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Old 29th September 2017, 09:52 AM   #54
Ibrahiim al Balooshi
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Location: Buraimi Oman, on the border with the UAE
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Another potential piece of this amazing story is the Royal lineage that developed placing a German King on the English throne ... here you may note the inclusion of the collapsing South Sea Company...which you may recall was so wrapped up in the Shotley proceedings with financiers in the city, big names, Royalty and world trade including slavery. Also of interest is the potential inclusion in our story of the Jacobite situation and resupply of arms thereto...for which Mohll had landed up in Morpeth jail for a month for smuggling swords thought to be for the Jacobites for which he was found not guilty.

Note~ From http://www.bbc.co.uk/history/histor...ge_i_king.shtml

Quote"George was elector of Hanover and, from 1714, the first Hanoverian king of Great Britain.

George was born on 28 Mary 1660 in Hanover, Germany, the eldest son of the Duke of Brunswick-Lüneburg. In 1682, George married his cousin Sophia and they had two children. A decade later, he divorced her for alleged infidelity and imprisoned her in a castle until her death in 1726.

In 1701, under the Act of Settlement, George's mother Sophia was nominated heiress to the English throne if the reigning monarch William III and his heir Anne died without issue. The Act sought to guarantee a Protestant succession and George's mother was the closest Protestant relative, although there were at least 50 Catholic relatives whose claims were stronger. The Electress Sophia and Anne died in quick succession and George became king in August 1714.

The following year George was faced with a rebellion by the Jacobites, supporters of the Catholic James Stuart, who had a strong claim to the throne. This was concentrated mainly in Scotland, and was suppressed by the end of the year. Another smaller rebellion in 1719 was not a serious threat.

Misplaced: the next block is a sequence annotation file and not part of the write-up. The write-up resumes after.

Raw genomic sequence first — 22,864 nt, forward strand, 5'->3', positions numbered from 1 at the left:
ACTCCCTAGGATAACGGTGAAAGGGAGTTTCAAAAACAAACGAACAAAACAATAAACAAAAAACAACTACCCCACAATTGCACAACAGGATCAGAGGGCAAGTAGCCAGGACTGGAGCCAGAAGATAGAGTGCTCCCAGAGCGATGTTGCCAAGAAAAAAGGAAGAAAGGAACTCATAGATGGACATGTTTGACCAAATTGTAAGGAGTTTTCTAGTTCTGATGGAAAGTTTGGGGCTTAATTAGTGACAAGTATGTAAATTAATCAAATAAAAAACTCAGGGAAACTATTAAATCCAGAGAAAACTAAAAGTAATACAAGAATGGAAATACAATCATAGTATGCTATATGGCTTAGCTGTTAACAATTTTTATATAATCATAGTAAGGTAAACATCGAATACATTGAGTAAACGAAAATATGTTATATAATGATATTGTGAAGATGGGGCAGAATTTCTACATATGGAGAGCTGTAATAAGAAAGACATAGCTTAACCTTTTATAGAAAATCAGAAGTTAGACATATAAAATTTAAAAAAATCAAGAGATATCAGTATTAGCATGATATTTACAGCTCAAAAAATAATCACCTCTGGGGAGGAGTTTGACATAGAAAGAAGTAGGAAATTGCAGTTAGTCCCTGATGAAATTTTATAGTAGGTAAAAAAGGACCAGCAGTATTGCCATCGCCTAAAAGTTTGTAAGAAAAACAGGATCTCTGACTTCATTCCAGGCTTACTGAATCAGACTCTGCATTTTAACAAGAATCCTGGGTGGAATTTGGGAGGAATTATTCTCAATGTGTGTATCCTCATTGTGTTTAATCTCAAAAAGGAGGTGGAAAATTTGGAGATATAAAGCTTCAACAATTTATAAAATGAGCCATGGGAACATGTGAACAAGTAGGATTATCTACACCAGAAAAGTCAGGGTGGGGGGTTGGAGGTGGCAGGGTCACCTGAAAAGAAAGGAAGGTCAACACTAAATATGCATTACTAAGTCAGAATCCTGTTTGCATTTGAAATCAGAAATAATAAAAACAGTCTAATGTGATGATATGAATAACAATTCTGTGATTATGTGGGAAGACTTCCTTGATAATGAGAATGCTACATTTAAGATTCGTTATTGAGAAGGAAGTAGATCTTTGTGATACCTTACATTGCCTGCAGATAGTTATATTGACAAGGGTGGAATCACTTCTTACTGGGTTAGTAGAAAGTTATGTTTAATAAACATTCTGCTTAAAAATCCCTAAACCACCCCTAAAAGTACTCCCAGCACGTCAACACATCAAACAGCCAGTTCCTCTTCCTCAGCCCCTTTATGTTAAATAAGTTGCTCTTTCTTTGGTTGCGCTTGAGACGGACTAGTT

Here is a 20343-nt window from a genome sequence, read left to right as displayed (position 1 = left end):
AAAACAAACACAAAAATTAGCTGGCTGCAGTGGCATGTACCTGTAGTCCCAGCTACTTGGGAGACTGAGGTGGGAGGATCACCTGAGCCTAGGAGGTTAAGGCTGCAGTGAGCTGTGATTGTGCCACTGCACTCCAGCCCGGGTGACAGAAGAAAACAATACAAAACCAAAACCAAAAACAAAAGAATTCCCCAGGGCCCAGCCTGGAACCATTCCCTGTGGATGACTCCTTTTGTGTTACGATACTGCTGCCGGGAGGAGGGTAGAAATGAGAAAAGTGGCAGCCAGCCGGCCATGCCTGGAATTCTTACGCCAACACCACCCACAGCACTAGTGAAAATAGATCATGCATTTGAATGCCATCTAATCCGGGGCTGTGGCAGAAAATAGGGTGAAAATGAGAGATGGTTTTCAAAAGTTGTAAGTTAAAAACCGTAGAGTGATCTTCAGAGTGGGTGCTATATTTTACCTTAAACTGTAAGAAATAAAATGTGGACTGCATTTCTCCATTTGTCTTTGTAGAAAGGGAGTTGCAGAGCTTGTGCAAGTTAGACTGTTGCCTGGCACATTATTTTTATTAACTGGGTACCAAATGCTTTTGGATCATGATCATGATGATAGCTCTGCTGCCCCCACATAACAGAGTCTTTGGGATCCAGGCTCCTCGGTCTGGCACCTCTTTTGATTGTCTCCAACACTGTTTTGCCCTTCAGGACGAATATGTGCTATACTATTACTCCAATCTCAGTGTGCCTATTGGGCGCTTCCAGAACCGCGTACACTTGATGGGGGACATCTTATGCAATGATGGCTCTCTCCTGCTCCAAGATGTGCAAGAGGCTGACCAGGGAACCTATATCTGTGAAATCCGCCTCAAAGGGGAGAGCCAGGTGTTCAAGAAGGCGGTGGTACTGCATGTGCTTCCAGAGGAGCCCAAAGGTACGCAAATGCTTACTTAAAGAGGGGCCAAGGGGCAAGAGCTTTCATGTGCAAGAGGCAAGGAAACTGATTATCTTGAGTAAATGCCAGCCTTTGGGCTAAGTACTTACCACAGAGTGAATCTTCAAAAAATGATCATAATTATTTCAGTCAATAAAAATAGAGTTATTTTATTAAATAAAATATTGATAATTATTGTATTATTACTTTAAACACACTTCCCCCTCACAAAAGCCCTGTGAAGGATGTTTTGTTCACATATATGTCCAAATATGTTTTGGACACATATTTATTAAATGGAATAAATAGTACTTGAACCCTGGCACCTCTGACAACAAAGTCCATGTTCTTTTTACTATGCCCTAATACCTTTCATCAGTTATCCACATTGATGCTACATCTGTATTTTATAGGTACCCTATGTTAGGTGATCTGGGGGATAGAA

With some Tories sympathetic to the Jacobites, George turned to the Whigs to form a government, and they were to dominate politics for the next generation. Opposition to the king gathered around George's only son, the prince of Wales, making their already poor relationship even worse.

George was active in British foreign policy in the early years of his reign. His shrewd diplomatic judgment enabled him to help forge an anti-Spanish alliance with France in 1717 - 1718.

In 1720 the South Sea Company, with heavy government, royal and aristocratic investment, collapsed. The resulting economic crisis made the king and his ministers extremely unpopular. Robert Walpole was left as the most important figure in the administration and in April 1721 was appointed first lord of the Treasury and in effect, 'prime minister'. His ascendancy coincided with the decline of the political power of the monarchy and George became less and less involved in government.

George remained unpopular in England throughout his life, partly because of his inability to speak English but also because of the perceived greed of his mistresses and rumours concerning his treatment of his wife." Unquote.
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